The Wanderers Return!

After 3 years of wandering the Atlantic Ocean in their Pan Oceanic 43, Dandelion, WQSC members John and Sue Chadwick have returned to their home mooring at Holes Hole.

After a voyage that included Brazil, Argentina, the Beagle Channel, the West Indies and most recently a 10 day passage from the Azores, Dandelion took Sunday’s flood tide up the Tamar to complete their voyage.

John takes up the story, “After we left Holes Hole in July 2016 we headed pretty much south to call in at a number of harbour’s in NW Spain and Portugal before we pushed off for Madeira, Salvegens, Canaries, Cape Verdes, Salvador (Brazil) and on to Uruguay.  Then a sort of pit-stop in Buenos Aires for storm repairs and then on down the Argentine coast to Patagonia and the Beagle Channel.  A quick loop round the Horn (as you do) and slowly home via Isla del Estados, the Falklands, Brazil, Suriname, Antigua, Turks and Caicos, Bahamas, Cuba and the Azores.”

Isla del Estados, just of the southern ‘hook’ of South America is one of the most remote islands in the Southern Hemisphere.  
“Other than a two-man outpost of the Argentinian Navy it is completely uninhabited. 
The best shelter  – Puerto Hoppner – is on the north coast and almost completely enclosed within a horseshoe of sharp-edged, steep-sided mountains. It has an inner basin which, in my opinion, is one of the world’s best anchorages, a special place, a haven; a gorgeous, pristine lagoon overlooked by forest and greenery and rocky cliffs and peaks and waterfalls.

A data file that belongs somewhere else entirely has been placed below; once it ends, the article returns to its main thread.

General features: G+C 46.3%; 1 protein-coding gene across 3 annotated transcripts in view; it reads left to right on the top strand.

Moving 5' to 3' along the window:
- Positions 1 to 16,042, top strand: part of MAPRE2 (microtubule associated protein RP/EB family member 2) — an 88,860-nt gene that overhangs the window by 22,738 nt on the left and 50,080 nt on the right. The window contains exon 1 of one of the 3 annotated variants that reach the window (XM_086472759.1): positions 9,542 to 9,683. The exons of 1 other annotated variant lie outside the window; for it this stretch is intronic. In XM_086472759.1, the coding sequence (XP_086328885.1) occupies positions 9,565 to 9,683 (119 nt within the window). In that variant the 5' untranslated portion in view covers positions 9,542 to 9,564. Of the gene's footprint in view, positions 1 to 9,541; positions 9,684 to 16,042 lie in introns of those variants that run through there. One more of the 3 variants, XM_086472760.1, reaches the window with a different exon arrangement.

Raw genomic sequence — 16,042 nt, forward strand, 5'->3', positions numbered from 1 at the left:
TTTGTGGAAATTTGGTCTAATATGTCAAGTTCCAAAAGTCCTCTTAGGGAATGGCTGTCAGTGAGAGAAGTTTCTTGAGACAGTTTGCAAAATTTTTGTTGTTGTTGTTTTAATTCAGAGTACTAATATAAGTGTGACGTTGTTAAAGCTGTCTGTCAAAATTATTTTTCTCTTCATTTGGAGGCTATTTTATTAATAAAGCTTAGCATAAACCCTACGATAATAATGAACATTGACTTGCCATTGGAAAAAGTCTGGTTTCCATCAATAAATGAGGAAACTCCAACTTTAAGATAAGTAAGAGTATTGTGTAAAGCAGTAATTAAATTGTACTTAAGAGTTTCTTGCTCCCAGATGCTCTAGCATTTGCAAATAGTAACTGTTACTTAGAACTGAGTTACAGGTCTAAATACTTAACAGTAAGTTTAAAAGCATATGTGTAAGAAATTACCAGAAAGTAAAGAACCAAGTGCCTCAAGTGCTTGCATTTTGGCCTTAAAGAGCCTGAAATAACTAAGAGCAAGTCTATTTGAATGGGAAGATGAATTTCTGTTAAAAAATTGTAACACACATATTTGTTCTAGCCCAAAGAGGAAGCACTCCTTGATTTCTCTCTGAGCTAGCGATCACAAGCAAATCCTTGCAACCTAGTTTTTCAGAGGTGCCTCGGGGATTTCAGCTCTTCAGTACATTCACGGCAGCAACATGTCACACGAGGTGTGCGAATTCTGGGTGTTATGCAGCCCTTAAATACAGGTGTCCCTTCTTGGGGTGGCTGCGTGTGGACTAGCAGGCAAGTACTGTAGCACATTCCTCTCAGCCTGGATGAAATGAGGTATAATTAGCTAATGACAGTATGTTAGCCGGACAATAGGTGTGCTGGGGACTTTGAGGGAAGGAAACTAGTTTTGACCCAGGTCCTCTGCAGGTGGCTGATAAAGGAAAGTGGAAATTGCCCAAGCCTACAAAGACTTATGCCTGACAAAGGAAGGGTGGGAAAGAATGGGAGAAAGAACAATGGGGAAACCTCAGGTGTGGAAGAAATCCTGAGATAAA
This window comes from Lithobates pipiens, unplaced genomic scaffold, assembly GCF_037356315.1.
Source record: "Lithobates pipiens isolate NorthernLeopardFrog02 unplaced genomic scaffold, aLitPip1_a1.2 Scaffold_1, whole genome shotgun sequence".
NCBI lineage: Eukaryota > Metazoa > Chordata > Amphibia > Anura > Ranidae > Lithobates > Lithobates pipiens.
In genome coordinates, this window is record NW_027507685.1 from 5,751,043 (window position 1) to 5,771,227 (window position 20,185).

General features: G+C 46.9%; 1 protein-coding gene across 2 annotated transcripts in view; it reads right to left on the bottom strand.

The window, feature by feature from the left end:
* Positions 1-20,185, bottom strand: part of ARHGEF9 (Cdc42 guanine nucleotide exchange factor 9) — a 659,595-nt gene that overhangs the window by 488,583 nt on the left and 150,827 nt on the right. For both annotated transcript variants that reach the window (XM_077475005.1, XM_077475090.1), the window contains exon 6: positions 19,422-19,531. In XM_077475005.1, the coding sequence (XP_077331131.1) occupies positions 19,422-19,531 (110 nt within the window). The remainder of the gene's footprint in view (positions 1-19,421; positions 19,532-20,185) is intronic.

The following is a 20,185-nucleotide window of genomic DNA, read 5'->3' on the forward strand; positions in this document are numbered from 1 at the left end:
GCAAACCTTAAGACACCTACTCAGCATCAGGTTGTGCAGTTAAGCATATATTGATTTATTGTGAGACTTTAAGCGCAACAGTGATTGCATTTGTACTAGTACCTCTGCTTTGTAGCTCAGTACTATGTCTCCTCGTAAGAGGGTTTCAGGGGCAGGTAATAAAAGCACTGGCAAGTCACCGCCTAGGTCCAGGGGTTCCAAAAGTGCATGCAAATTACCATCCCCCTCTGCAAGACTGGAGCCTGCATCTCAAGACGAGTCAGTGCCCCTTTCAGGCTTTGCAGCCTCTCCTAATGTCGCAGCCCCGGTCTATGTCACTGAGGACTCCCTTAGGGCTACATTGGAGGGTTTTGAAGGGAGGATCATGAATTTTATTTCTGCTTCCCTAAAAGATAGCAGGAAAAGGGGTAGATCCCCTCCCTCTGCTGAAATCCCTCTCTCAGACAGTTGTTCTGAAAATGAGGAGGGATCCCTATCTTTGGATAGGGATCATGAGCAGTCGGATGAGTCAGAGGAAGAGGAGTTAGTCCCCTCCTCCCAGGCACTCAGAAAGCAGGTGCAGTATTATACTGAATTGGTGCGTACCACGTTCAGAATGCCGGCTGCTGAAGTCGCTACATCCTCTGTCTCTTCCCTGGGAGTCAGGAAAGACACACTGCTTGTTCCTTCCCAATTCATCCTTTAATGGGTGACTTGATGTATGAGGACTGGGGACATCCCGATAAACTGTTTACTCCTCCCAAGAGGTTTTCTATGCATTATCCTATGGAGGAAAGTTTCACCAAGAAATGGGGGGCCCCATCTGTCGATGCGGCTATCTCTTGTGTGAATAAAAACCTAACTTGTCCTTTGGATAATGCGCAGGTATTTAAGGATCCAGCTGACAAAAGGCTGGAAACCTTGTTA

In the SE corner are a couple of tiny islands. We nudge in behind one and find there a space of maybe twice our length. The Mate and M jump down into the RIB, take a bow line to the island and make fast to a stout tree. I hold us in place whilst the two stern lines are attached to trees on the ‘mainland’ and we’re secure in the centre of a rope ‘Y’.”
The Turks and Caicos 
” What really puts these islands on the map (at least as far as DDLis concerned) are their proximity to the serious ocean deeps.   
DDL is attached to one of the handy moorings laid for commercial dive boats off West  Caicos The mooring is smack bang over the lip of a serious drop-off.  Looking down from the front of the boat we can clearly make out the details of the seabed, 15 or 16 metres down.  Over the stern there’s just a blue void.  The Mate and I kit up and use the barnacle-and-mussel-encrusted mooring line to descend slowly to the sand-and-coral seabed directly below Dandelion.  
Finning off towards  the edge we find coral formations becoming increasingly fantastic.  Shapes like huge Roman vases, giant tubes, massive brains, branches, fans – corals of every shape and colour imaginable and then, beyond the edge, a blue infinity falling away to Gawd-knows where.  About 20 metres below us, an eight or nine-foot reef shark is cruising effortlessly along the cliff, as far as we can tell, not in the least curious about the two bubble-emitting intruders.  Let’s hope it’s been well-fed…”

John and Sue have kindly agreed to give us a talk about their adventures during the coming series of Winter Talks, so further tales of their journey will have to wait until then. Or until you buy them a sundowner or two at The Plough……

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